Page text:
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TNC Fringe Archive 2014 
Theatre Review


By Bianca Bagatourian 

The Time of Our Lies
Gilded Balloon 
Edinburgh Fringe Festival

Theatre, for good or bad, has the power to elicit an instant response from its audience. The live experience of theatre means there is no mute or pause button, leaving one to sit there and look on in awe with the actors holding your gaze. But every now and then a piece of theatre comes along that doesn’t just hold your gaze, it firmly takes hold of you and doesn't let you go. 

This year, playwright Bianca Bagatourian and director Josh Chambers premiered "The Time of Our Lies" at the Edinburgh Fringe. A biopic on renowned American historian, author, and social activist Howard Zinn is told through movement, song, and powerfully delivered monologues. In Zinn's life, choices and regrets are brought out through words and images, which are projected onto three whiteboards at the back of the stage.


The opening scene was a combination of Charlotte Di Gregorio's hauntingly beautiful voice and Maureen Fleming's choreography, which had the entire company moving in slow motion. This made you sit up, and from the outset, you knew that this was not going to be an easy piece of theatre to sit through. But you know that because Bagatourian's play is firmly placed in history, the ride you're taken on is one of truth, clarity, and reflection.

As the company slides in and out of the set pieces, each piece a delicate moment of movement and song, one begins to witness the motive and power at the heart of this production. Politicians are perhaps more judged by history, and it is through historical examples that the audience is exposed to these self-serving politicians who tend to have a universal disregard for the public. 

This is illustrated during WW2 when the atomic bomb was dropped on Nagasaki. The US command was told that there was a POW camp less than a mile away from ground zero, but no change of order was given and ‘The Fat Man’ was dropped. And then there was the destruction of the French seaside town of Royan in 1945, even though the war had been technically won by the Allies, making another bombing raid unnecessary. At times, the information one is given by Bagatourian gives you an uneasy, sickly feeling as if you don’t want to believe the information you've been given. One holds some ignorant faith that at least some of it will be false.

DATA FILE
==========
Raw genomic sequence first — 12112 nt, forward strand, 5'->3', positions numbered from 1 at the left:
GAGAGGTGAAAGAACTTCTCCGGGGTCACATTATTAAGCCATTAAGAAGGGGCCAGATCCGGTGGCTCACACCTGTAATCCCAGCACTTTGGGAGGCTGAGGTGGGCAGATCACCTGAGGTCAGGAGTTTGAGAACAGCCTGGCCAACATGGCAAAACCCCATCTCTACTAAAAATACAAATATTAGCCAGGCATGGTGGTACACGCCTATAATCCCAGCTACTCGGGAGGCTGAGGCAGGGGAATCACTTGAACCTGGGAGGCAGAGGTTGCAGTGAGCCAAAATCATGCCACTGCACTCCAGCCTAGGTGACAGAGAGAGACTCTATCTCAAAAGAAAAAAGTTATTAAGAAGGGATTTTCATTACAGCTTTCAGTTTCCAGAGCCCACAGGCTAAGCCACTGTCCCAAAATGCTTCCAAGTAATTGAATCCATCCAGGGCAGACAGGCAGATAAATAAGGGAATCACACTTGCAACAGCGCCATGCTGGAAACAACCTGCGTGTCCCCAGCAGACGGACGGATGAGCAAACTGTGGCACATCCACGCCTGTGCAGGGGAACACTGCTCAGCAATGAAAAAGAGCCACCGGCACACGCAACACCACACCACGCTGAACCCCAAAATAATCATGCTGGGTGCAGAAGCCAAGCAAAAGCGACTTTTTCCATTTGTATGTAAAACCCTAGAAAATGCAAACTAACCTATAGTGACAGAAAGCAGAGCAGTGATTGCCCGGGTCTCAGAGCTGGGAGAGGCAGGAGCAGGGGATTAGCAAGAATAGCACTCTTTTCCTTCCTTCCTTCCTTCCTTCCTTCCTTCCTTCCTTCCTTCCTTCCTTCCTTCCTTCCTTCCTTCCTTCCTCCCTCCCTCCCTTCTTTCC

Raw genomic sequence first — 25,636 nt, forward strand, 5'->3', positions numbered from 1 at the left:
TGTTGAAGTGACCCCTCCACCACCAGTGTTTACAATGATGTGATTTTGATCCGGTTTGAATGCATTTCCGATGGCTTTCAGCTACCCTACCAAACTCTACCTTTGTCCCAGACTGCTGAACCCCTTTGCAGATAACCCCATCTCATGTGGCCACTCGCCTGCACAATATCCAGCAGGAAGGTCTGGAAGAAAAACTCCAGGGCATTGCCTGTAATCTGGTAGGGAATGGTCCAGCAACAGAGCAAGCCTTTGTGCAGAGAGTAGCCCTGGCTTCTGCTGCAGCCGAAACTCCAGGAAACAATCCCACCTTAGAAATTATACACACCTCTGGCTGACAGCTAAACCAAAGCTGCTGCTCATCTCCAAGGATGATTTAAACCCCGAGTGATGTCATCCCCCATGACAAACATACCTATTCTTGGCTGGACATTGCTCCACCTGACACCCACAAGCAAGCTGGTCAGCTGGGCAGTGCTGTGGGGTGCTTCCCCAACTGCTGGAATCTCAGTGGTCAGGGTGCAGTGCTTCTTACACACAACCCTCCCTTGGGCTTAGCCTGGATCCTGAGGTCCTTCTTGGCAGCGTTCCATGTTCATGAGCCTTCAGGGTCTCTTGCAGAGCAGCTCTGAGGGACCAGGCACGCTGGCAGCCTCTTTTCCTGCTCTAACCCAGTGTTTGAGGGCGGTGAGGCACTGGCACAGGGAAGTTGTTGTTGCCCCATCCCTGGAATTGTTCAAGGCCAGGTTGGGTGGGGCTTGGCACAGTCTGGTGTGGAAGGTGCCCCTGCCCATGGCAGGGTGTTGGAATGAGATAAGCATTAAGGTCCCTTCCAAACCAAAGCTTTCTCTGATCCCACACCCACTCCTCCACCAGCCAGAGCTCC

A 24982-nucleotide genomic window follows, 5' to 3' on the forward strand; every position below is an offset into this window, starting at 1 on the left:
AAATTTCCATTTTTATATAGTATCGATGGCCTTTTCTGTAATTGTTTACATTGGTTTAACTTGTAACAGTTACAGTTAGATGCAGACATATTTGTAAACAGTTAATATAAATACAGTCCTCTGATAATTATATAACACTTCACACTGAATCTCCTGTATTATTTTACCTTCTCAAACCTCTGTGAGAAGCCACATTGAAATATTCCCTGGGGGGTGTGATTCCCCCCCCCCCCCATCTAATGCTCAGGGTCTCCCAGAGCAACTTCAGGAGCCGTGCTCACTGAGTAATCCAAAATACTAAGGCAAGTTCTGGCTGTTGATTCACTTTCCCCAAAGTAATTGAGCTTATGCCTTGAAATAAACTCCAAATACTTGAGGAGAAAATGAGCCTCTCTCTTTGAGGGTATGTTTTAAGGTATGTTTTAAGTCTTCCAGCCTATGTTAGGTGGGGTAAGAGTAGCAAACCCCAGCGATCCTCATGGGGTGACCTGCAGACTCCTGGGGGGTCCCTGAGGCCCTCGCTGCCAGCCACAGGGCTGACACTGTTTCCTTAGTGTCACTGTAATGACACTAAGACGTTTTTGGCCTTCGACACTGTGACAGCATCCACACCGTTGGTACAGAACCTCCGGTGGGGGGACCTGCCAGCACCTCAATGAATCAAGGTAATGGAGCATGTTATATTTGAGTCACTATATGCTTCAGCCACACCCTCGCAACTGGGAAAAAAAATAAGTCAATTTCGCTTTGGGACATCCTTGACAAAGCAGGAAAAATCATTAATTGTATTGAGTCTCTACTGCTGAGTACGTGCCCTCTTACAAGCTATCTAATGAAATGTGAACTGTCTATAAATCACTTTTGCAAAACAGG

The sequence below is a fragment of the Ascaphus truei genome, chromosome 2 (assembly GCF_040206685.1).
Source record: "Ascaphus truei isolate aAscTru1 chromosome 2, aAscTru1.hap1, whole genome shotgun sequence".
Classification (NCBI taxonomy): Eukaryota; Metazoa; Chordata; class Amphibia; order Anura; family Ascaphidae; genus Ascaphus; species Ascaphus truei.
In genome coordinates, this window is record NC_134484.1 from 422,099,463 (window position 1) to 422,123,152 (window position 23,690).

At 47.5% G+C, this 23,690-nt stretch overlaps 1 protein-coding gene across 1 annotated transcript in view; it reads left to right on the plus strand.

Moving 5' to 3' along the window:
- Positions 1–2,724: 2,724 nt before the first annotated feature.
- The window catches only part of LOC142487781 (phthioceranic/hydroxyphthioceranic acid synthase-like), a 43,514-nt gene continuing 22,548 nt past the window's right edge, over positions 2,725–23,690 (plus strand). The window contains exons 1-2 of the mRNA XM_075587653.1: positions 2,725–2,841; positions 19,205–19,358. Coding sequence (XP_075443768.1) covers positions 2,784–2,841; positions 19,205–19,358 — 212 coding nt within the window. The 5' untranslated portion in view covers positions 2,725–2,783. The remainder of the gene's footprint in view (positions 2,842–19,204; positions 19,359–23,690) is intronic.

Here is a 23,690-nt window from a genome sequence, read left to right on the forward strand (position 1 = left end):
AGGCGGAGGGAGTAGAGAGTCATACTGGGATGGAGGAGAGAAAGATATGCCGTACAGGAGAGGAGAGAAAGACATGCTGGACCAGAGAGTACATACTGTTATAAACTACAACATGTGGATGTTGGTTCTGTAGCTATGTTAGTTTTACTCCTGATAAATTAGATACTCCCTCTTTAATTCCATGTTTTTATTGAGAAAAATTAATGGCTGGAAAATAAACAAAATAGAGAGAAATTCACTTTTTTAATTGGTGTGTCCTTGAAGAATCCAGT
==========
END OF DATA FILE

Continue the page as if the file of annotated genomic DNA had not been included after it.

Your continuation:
"Di Gregorio's voice shakes ones soul. Each note is meant to have an effect on the listener and it does."

There is a calmness to the play that is aided greatly by Fleming's movement, which is paced and slow yet filled with frustration, confusion, and anger. Chambers's direction follows both Bagatourian’s text and Fleming’s movement, creating the final part of this piece that beautifully connects it all.

The company has no easy task in bringing Zinn’s life to the stage, but they have connected to this work with an amazing zeal. The belief and truth that are in every inch of their performances leave one breathless. The beauty that is created in theatre comes first from its text and then from the performance, and there isn’t a moment within this play that one does not feel the burning passion of this company. 

Not one performer stands out over another. They, much like the spirit of the play, work together as a group, supporting each other and ensuring that there is a net in place for the emotional highs and lows that arise during the hour. DiGregorio's voice shakes one’s soul. Each note is meant to have an effect on the listener and it does. And Antonio Anangaran and Jorge Castaeda bring unflinching realism to the brutality of war, man's choices, and the pangs of regret. Finally, Natasha Corinne and Dana L. Wilson bring both a gentle warmth and a powerful clarity to Zinn’s life and experience. 

"The Time of Our Lies" is a play created to showcase the power of history and how a man can change and realize his mistakes. Though this is a touchingly frank and emotionally rich production, it still manages to provide inspiration and hope.

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